Good post Martin. I like you CSS layout.

Martin Reed May 13, 2007 at 2:48 pm

Hey Biscuit – thanks for your comment, and welcome to the blog. I took a look at your site and thought your content was really well written.

Not all of us are gifted writers (myself included) – however, we should proof read in order to remove as many errors as possible. Sure, we will still miss the odd error from time to time but we should still be able to catch most of them before they are published.

Thanks for your feedback – I hope to read more of your comments in the future.

Shane May 14, 2007 at 7:16 am

The Zone is important. It’s where the best stuff comes from.

The secret is to write with your heart first. And then come back and do the rewrites with your head.

Martin Reed May 14, 2007 at 12:52 pm

Hi Shane – That is a good tip. I often just get everything written out, then go through it afterwards to correct any errors and make sure it all makes sense.

It’s amazing how easily it all comes out when you just concentrate on writing and nothing else.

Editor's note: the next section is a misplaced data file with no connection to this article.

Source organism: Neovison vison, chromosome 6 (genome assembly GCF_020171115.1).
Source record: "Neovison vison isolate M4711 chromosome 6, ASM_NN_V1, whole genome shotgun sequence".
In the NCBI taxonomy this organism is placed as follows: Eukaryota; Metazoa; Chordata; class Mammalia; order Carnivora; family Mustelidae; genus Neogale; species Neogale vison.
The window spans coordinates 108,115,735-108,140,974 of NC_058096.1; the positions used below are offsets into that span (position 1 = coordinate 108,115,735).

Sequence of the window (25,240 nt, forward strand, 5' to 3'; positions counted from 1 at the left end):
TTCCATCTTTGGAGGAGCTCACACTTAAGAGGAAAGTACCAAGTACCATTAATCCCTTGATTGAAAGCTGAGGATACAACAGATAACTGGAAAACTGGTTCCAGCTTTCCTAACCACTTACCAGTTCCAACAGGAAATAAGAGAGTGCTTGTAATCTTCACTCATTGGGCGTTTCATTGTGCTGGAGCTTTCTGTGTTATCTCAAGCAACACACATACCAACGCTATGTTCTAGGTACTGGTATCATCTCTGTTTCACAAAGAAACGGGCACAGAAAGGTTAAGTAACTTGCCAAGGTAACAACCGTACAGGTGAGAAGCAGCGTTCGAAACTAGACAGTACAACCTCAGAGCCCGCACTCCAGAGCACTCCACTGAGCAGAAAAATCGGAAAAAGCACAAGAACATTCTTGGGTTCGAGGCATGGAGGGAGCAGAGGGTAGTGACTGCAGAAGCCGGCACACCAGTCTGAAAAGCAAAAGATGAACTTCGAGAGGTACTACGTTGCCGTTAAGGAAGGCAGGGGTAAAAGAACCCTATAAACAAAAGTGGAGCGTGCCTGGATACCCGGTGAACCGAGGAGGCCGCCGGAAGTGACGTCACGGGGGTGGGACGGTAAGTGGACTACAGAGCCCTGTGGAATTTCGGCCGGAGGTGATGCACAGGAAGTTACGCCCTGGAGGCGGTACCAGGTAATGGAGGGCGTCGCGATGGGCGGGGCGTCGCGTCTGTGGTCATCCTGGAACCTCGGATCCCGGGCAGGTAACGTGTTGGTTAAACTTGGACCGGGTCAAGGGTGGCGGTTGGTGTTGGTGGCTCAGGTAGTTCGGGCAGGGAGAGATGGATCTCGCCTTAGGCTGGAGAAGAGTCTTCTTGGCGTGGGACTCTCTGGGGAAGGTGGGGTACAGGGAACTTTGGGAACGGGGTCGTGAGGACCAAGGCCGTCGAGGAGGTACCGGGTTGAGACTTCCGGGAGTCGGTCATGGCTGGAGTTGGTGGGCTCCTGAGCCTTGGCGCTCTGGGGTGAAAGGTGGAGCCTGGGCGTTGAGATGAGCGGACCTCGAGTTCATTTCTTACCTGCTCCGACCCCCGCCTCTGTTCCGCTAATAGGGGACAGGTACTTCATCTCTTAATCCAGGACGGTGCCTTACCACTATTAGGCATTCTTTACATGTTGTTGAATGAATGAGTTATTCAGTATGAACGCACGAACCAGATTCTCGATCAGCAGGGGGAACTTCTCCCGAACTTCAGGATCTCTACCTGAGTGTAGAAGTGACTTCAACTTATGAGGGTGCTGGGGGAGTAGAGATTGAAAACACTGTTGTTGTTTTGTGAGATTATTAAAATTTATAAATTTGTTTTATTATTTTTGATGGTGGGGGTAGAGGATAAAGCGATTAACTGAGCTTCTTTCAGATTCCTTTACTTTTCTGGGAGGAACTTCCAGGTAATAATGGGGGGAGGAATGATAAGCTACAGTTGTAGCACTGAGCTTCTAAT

Alberghi October 19, 2007 at 10:13 pm

I’m not surely agree with this section that say “Always write with a clear head” … is not really the same.

Martin Reed - Blog Author October 23, 2007 at 5:30 pm

Alberghi – Why do you not agree with this? Do you think it is preferable to write content when you are emotional or fired-up?

Richard Abelson May 10, 2008 at 8:39 am

I personally think its great to write when your fired up.. Although you must double check your writing after you cool down :)..

I recommend a good 24 hours before posting anything you wrote at 3:00 in the morning in a crappy mood :)

Just my 2 cents..

Martin Reed - Blog Author May 12, 2008 at 7:13 pm

Richard – Well, writing when fired up can certainly be motivational but I wouldn’t post anything until you have cooled off!

{ 4 trackbacks }